In 1996 Jesse Billauer was one of the top 100 junior surfers in the world, and just weeks away from turning professional. Then in an instant, he was thrown from a wave head first into a shallow sandbar. The impact broke his 6th vertebrae. It has been Jesse’s mission ever since to help others living with paralysis to chase their dreams.
In 2002 he started the Life Rolls on Foundation to help improve the quality of life for young people affected by spinal cord injury. They host events all over North America teaching children adaptive surfing and skateboarding. After a summer of events from coast to coast, they will host their 13th annual “Night by the Ocean” fundraiser in Santa Monica, CA.
At the turn of the century, Sam Schmidt was regarded as one of the rising stars in the IndyCar series. On January 6, 2000, Sam was involved in a wreck that left him paralyzed from the neck down. Ever since that day it has been Sam’s mission to get back behind the wheel!
With help from BraunAbility and Arrow Electronics, Sam was provided with a semi-autonomous Chevrolet Corvette C7 Stingray that he is able to drive with slight head movements. He was able to drive this car around a racetrack at over 150 mph!
BraunAbility is the largest accessible vehicle manufacturer in the world, and here at MobilityWorks we are honored to work with such a great company. This past month they partnered with Canine Companions for Independence to form their “Give a Dog a Job” campaign, to help provide people living with physical disabilities access to highly trained assistance dogs.
Canine Companions was the first organization dedicated to training assistance dogs, and today they are still the largest. Every dog that graduates from their program spends 6 to 9 months in training learning 40 commands. These include everything from turning on lights and opening doors to pulling manual wheelchairs.
Archer Hadley was born prematurely at just 26 weeks old, and after spending the first few months of his life in the ICU, he was diagnosed with Cerebral Palsy. Now, 20 years later, Archer is making a huge impact on his community and the accessibility of our country.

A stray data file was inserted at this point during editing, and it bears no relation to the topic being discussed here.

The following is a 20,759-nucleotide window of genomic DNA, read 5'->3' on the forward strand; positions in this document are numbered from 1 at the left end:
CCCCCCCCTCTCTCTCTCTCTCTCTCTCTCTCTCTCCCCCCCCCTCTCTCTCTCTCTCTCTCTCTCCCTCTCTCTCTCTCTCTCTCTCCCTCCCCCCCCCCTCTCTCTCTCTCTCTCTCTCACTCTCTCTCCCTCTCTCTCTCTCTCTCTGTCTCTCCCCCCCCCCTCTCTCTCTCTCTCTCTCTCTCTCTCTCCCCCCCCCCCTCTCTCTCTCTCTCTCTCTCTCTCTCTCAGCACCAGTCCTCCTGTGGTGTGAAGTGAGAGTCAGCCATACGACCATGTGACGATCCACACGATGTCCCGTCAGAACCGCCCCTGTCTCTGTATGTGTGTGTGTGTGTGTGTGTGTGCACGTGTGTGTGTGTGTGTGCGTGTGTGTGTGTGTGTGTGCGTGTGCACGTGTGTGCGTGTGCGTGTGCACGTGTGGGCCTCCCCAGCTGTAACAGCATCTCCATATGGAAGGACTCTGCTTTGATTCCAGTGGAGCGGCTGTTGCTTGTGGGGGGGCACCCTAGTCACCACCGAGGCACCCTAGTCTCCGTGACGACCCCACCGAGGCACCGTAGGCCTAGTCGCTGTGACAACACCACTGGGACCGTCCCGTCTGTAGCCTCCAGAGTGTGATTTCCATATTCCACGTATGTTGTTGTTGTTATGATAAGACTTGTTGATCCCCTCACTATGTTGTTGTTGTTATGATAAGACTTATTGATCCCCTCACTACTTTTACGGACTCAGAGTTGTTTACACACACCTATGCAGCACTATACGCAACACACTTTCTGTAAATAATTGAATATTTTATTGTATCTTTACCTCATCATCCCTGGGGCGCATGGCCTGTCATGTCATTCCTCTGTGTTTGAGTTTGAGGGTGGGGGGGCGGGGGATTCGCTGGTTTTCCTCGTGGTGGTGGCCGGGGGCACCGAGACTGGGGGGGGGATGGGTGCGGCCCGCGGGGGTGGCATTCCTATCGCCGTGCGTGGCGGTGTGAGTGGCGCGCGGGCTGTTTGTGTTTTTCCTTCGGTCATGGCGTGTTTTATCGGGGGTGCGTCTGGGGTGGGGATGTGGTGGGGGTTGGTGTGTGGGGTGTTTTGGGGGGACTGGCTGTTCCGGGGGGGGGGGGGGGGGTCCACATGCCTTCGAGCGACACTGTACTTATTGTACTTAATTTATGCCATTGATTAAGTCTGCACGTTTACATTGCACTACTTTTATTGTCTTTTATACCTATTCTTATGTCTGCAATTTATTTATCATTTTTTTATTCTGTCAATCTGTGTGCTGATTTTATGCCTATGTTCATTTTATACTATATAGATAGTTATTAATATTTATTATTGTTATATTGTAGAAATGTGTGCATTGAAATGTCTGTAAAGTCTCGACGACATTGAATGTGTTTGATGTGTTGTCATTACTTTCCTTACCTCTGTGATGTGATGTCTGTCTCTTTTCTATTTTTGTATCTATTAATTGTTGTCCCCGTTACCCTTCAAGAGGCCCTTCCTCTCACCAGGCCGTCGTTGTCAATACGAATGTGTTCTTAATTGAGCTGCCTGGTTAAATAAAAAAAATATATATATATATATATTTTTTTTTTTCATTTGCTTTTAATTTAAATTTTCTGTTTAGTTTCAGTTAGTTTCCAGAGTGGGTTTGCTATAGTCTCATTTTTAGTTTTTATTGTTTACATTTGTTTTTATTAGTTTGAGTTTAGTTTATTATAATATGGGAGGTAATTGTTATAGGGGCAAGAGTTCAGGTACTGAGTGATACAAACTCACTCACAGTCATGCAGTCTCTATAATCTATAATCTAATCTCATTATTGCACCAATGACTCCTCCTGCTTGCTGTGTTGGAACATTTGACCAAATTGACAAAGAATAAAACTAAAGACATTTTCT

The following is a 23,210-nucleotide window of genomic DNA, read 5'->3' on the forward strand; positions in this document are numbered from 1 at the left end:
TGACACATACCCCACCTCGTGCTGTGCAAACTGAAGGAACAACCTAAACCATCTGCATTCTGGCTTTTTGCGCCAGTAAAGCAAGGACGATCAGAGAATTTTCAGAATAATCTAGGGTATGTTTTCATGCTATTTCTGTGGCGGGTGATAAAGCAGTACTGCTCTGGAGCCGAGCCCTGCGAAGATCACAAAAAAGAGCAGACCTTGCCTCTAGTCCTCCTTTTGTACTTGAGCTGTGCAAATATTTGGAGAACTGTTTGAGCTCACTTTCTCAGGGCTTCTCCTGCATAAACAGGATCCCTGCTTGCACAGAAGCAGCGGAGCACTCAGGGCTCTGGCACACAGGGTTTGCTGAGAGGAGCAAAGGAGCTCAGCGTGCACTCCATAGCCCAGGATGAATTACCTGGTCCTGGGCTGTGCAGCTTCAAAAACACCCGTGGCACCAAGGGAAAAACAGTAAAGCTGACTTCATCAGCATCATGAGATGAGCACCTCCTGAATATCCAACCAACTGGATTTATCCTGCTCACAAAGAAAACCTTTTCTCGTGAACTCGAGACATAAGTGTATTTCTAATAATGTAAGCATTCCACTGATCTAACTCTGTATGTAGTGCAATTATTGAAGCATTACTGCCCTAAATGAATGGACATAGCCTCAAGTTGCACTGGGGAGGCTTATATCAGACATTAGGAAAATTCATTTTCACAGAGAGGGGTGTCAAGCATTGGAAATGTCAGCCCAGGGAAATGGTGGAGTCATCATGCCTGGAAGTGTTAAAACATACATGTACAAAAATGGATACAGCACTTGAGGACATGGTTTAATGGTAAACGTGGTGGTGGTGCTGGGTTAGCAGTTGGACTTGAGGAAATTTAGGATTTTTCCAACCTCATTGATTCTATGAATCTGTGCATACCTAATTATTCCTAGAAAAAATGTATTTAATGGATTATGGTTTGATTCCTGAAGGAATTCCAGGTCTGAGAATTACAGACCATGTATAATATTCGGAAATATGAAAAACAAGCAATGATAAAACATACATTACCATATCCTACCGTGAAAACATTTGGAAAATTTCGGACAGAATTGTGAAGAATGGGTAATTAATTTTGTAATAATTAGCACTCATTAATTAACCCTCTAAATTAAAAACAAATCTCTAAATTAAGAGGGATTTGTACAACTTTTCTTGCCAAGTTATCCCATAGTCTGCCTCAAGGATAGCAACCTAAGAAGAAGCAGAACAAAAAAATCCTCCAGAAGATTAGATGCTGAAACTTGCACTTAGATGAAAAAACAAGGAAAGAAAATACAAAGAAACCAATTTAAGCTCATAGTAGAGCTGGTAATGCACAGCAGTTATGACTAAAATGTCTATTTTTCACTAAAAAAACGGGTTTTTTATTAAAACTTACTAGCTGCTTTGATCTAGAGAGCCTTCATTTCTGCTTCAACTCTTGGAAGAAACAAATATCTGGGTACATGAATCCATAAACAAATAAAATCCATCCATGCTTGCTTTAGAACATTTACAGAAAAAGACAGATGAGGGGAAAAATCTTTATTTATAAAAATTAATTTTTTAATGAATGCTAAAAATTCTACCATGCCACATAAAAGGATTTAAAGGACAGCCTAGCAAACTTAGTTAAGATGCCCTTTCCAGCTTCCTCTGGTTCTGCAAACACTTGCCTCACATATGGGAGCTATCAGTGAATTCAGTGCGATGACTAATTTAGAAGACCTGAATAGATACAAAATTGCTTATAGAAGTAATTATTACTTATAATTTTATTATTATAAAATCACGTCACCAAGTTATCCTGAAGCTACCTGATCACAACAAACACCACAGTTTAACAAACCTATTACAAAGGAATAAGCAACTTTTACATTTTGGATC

The idea for his challenge was sparked one day in high school when without his normal aide, Archer found himself stranded in the rain trying to open a door for almost ten minutes. The purpose of his challenge was to raise funds for electric doors at his high school. Students, parents and faculty were encouraged to “challenge” someone to spend an entire day in a wheelchair for a $20 donation.
The Los Angeles based organization, Infinite Flow, is America’s first professional wheelchair ballroom dance company. Earlier this week the nonprofit organization released a video combining two of the most popular recent internet sensations. It begins with a “mannequin challenge” that transforms into a “flash mob” or choreographed dance. The video was directed and created by Infinite Flow’s founder Marisa Hamamoto. She founded the organization last year with the goal of increasing access to quality dance instruction in an inclusive environment. They have already performed at over 40 events and offer weekly dance classes.